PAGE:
Agudath Israel Announced as Complete Count Fund Awardee, Joining Citywide Effort to Ensure a Fair and Complete Count
Agudath Israel of America is pleased to announce it has received an award from the NYC Complete Count Fund — a partnership between CUNY, Mayor Bill de Blasio and the New York City Council. The NYC Complete Count Fund is a first-of-its-kind Census-related community organizing program that will support and resource community-based organizations to help NYC reach a full and accurate count in the 2020 Census. These funds will support the Agudath Israel Census Outreach Project.
The Complete Count Fund was built with the understanding that local community-based organizations — which serve New Yorkers in the communities where they live and in the languages that they speak — are the most trusted messengers of important and sensitive information.
Agudath Israel is proud to join this coordinated citywide effort to build awareness about the census, convey its importance, , and help bridge the digital divide that might prevent many New Yorkers from participating in next year’s first online census.
Through our extensive reach and particularly through our Department of Educational Services, Agudath Israel will work with schools, synagogues, and local community based organizations to ensure the most accurate count possible.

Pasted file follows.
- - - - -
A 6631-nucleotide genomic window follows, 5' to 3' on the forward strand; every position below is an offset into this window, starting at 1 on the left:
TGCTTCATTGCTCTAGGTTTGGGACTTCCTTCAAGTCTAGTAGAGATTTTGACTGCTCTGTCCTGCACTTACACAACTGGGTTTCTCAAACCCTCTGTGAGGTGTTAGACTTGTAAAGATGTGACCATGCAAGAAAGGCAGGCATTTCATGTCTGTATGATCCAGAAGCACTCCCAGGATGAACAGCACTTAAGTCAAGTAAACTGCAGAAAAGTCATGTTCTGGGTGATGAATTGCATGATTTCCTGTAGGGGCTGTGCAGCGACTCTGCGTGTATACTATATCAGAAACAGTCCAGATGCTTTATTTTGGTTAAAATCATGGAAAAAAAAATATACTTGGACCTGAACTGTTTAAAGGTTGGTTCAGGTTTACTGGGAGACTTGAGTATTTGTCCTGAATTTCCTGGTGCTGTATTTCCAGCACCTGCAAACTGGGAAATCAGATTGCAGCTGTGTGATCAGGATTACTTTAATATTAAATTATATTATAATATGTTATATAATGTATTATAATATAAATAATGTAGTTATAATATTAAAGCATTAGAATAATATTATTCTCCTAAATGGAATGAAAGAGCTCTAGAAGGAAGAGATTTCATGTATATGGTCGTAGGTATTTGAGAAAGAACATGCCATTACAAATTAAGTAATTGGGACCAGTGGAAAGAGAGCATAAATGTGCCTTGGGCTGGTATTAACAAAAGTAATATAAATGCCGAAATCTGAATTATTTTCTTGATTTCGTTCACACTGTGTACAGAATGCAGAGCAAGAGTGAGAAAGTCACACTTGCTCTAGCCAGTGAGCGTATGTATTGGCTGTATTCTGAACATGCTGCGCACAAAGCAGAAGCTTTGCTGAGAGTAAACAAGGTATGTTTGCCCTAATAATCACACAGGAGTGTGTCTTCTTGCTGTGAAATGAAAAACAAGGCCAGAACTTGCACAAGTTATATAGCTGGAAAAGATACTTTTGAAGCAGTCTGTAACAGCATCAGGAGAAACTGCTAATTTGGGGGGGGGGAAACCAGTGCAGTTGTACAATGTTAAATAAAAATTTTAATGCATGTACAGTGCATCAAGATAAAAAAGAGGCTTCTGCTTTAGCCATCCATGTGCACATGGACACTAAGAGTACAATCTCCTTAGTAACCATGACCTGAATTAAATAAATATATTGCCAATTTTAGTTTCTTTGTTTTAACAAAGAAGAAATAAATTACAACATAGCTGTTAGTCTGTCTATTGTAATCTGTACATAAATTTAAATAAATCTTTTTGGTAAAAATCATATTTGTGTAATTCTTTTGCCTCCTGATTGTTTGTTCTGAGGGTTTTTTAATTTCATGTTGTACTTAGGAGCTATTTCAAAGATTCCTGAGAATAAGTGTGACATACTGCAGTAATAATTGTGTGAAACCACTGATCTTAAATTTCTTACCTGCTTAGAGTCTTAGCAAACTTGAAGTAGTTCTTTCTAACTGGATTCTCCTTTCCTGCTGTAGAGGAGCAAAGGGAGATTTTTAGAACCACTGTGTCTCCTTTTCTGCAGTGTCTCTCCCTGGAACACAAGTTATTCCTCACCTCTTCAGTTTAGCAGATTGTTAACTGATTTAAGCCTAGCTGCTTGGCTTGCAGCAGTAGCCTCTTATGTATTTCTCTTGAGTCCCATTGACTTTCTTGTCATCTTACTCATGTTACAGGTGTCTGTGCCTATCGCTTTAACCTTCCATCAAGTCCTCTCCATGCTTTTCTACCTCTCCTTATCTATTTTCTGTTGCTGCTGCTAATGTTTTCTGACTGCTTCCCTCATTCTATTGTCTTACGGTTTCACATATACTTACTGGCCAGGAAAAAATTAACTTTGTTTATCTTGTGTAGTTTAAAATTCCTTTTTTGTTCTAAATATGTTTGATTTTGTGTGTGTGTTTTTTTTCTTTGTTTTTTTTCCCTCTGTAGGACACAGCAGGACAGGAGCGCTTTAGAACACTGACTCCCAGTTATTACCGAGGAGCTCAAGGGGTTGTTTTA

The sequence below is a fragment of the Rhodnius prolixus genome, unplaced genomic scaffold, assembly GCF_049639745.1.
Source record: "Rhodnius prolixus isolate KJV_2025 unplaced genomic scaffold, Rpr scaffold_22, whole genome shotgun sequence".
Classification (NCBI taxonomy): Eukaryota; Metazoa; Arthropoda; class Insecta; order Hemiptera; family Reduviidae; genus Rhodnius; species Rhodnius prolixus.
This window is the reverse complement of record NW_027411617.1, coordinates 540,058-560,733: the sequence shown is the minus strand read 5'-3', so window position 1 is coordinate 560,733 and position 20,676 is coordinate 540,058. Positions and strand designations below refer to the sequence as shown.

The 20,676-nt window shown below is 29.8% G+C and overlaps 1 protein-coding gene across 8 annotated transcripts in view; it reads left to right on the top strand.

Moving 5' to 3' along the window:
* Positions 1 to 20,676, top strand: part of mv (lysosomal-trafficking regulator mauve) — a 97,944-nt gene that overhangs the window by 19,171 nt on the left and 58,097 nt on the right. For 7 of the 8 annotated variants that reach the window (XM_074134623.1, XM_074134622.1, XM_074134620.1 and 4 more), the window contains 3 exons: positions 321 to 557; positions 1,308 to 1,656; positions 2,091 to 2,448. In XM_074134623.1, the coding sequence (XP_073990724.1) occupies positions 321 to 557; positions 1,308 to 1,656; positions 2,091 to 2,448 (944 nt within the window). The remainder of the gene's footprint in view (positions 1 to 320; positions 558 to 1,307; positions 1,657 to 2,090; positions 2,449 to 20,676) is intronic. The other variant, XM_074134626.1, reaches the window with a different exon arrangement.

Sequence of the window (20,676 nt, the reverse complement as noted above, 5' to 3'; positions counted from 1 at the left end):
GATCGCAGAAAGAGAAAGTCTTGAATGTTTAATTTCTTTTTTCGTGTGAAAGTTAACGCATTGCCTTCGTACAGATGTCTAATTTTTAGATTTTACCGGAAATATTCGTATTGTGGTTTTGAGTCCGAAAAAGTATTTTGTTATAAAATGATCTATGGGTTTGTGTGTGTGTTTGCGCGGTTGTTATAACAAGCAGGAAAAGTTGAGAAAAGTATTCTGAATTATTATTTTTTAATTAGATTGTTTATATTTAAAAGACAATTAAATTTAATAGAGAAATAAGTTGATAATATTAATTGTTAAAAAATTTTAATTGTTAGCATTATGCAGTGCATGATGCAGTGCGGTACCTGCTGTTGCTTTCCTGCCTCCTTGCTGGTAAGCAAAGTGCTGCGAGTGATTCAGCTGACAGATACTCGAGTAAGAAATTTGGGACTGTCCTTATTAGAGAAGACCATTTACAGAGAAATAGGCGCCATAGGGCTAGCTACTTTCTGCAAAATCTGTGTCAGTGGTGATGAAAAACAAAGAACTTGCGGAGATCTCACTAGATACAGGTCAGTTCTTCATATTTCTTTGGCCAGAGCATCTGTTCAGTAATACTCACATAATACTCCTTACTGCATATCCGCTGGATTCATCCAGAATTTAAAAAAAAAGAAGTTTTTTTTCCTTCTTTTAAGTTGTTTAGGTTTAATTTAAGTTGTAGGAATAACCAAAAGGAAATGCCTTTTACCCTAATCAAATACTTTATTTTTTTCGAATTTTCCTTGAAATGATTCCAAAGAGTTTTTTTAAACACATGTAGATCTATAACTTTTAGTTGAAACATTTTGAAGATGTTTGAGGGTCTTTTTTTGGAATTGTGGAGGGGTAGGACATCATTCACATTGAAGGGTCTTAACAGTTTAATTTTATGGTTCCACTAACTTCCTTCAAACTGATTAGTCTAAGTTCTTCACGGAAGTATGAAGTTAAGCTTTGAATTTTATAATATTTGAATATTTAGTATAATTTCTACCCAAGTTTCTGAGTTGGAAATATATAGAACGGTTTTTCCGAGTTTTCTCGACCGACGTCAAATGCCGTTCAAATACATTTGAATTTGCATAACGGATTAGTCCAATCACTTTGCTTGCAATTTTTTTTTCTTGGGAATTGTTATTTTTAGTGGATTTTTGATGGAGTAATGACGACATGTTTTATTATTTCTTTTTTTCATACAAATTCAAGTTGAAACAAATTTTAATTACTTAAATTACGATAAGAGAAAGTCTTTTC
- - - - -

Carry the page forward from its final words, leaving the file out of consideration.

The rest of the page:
“Agudath Israel has a long history of service to the Orthodox Jewish community, including outreach in previous census counts” said Rabbi Labish Becker, Executive Director. “We thank Mayor de Blasio, City Council Speaker Johnson, and CUNY for providing this important funding.”
A complete and accurate count is critical to the future of New York City. The census will determine how more than $650 billion in federal funds for education, housing, roads and bridges, and more, gets distributed annually throughout the country. It will also determine the number of seats each state is allocated in the House of Representatives (and thus, the Electoral College). Based on current estimates, an undercount could cost the State of New York up to two congressional seats.
In such a complex city, enriched by such linguistic and cultural diversity, New York City’s full participation in the first online census faces a unique set of challenges. As New Yorkers, we have embraced these challenges as an opportunity. Together, these citywide efforts will lay the groundwork for a civic engagement apparatus that will continue well beyond the 2020 census.
The Complete Count Fund will launch in early January with an all-day kick-off event and training.